You know these old hotels, that once used to be chique, but now lost their glamour?

Where they serve yoghurt as desert, with a cherry on top?

That’s the feeling I had. It’s like this famous phrase about the unpopularity of jazz: jazz? Jazz ain’t dead, it just smells funny.

I was surprised with the lack of ideas, the lack of urgency, the lack of ownership.

And how can we blame the artists of those times. We were living in a time when – all of a sudden – there was no iron curtain, no Cuba crisis, no heart felled worries about ecological disasters, no ISIS, no Donald Trump in the White House, and most importantly, no economic crisis. OK, there was Iraq, there was famine in Ethiopia, but hey, that was far, far away.

We – the professional artists – became satiated, spoiled, too full of ourselves and our art without-a-purpose. And you would hope that an organization like the Amsterdam Fund for the Arts would sense this development, would be alarmed about this, and would create a dialogue in the arts world. Well, they didn’t. They were caught up in the same trap.

We, the advisors, had to use three criteria to judge the subsidy requests: public outreach (pffff), quality (duh?), and ‘the importance for the city of Amsterdam’. Beautiful.

Let the criteria resonate in your mind: the importance for the city of Amsterdam. I recall thinking: you know, fuck the importance for the city of Amsterdam, the importance for mankind, that’s what art should be about, that’s what every artist should be about.


And then, all of a sudden, it is 2008. A major economic crisis hits the world. Companies stop sponsoring the arts, private funds for the arts – having often heavily invested in stocks – see their capital evaporating, and last but not least, politicians – mostly with a populist signature – embrace this perfect storm to cut on all forms of subsidy for the arts.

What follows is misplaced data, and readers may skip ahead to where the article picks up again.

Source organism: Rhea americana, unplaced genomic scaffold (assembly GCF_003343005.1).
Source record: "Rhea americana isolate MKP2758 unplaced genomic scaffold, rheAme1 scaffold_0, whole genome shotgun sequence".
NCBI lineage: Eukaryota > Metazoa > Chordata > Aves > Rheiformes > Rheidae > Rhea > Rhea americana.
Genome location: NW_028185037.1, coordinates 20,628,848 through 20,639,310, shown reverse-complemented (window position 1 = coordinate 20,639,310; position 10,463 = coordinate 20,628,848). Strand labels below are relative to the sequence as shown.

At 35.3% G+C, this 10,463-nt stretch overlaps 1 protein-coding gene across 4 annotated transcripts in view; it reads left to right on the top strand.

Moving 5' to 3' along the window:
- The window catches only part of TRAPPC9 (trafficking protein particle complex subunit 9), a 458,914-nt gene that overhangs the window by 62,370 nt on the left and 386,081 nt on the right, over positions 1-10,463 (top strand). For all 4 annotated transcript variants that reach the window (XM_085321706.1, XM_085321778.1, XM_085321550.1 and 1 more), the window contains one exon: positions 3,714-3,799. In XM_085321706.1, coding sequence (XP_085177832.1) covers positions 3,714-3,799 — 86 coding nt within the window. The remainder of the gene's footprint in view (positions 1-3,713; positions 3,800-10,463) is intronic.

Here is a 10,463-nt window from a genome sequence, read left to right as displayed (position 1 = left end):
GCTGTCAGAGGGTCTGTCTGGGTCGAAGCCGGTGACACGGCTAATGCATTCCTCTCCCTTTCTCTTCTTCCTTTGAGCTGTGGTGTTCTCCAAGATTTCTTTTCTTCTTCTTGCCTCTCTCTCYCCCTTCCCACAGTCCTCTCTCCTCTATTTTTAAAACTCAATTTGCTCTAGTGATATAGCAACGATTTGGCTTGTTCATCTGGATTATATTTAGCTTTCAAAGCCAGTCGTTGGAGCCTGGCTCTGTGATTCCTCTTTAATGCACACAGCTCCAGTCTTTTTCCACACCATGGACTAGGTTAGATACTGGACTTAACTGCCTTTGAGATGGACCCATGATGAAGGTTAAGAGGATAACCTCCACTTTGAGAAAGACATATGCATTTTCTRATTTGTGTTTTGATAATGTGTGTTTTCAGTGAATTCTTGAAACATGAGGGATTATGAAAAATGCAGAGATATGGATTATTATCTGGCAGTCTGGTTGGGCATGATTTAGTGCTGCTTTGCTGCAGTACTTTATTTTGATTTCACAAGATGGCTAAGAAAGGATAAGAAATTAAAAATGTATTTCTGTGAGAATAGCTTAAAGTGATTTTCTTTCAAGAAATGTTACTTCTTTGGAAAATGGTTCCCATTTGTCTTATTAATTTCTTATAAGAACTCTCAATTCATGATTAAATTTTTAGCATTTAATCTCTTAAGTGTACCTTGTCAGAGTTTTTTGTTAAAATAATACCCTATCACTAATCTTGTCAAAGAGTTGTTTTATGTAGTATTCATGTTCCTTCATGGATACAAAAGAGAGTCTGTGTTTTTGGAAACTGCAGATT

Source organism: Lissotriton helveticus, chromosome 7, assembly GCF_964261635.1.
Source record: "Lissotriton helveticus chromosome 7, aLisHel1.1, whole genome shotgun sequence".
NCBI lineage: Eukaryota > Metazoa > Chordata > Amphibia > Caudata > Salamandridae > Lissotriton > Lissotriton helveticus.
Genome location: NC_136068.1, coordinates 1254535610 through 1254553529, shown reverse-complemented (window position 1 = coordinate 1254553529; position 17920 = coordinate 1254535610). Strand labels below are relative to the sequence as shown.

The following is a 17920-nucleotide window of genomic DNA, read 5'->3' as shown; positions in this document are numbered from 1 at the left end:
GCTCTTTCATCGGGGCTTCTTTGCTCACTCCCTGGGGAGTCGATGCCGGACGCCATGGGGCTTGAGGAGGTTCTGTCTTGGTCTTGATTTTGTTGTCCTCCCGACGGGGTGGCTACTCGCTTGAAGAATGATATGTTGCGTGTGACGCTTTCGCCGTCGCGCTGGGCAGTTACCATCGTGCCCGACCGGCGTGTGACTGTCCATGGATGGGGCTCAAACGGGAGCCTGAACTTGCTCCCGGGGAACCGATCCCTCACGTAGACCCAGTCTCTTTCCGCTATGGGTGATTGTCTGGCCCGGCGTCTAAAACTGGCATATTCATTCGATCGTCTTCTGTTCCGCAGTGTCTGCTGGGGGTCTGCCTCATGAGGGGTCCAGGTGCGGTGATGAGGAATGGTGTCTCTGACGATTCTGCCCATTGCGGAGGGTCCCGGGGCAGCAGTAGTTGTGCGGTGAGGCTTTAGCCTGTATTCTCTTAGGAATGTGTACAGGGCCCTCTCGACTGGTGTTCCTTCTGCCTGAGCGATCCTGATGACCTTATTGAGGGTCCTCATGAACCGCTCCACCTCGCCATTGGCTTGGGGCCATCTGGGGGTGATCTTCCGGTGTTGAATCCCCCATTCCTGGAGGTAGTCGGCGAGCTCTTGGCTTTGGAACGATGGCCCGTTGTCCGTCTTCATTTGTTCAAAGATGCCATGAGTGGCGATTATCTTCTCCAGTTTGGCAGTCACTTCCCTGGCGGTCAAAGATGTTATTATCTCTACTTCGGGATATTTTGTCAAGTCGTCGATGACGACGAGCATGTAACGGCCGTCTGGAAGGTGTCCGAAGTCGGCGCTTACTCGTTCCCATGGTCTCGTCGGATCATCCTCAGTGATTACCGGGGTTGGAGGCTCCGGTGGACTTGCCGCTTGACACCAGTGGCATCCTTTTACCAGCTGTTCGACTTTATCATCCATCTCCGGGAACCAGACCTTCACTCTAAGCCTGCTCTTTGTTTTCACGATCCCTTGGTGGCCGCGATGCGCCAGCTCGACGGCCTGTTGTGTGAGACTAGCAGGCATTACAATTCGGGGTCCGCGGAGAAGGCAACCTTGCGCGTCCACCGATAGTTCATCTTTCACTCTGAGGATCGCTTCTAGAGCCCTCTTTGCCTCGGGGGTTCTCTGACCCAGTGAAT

But that was not the worst. The worst was the way politicians filed artists away. Artists were subsidy absorbing creatures, just carrying out their leftwing hobbies at the expenses of the tax payer. Why should the arts receive any money from the hardworking tax payer?

Well, actually, this innuendo in itself was not even the worst. The absolute low, the absolute worst was: the art scene had no answer to it. No answer to the question: why is art important? A nurse is important. A doctor is important. Why should the arts be important? We had no answer, because we had not given it a single thought for at least a couple of decades, we had no story that needed to be told.

But there IS a downside to subsidies: the great danger of government subsidies is that your artistic independence is institutionalized. You have to make sure to go by the rules of the government, in order to get your subsidy.

Dutch government told us to focus on disabled people, back in the late eighties, it then shifted towards a focus on cultural diversity in the nineties, entrepreneurship and public outreach at the start of the millennium, now it’s cultural diversity again.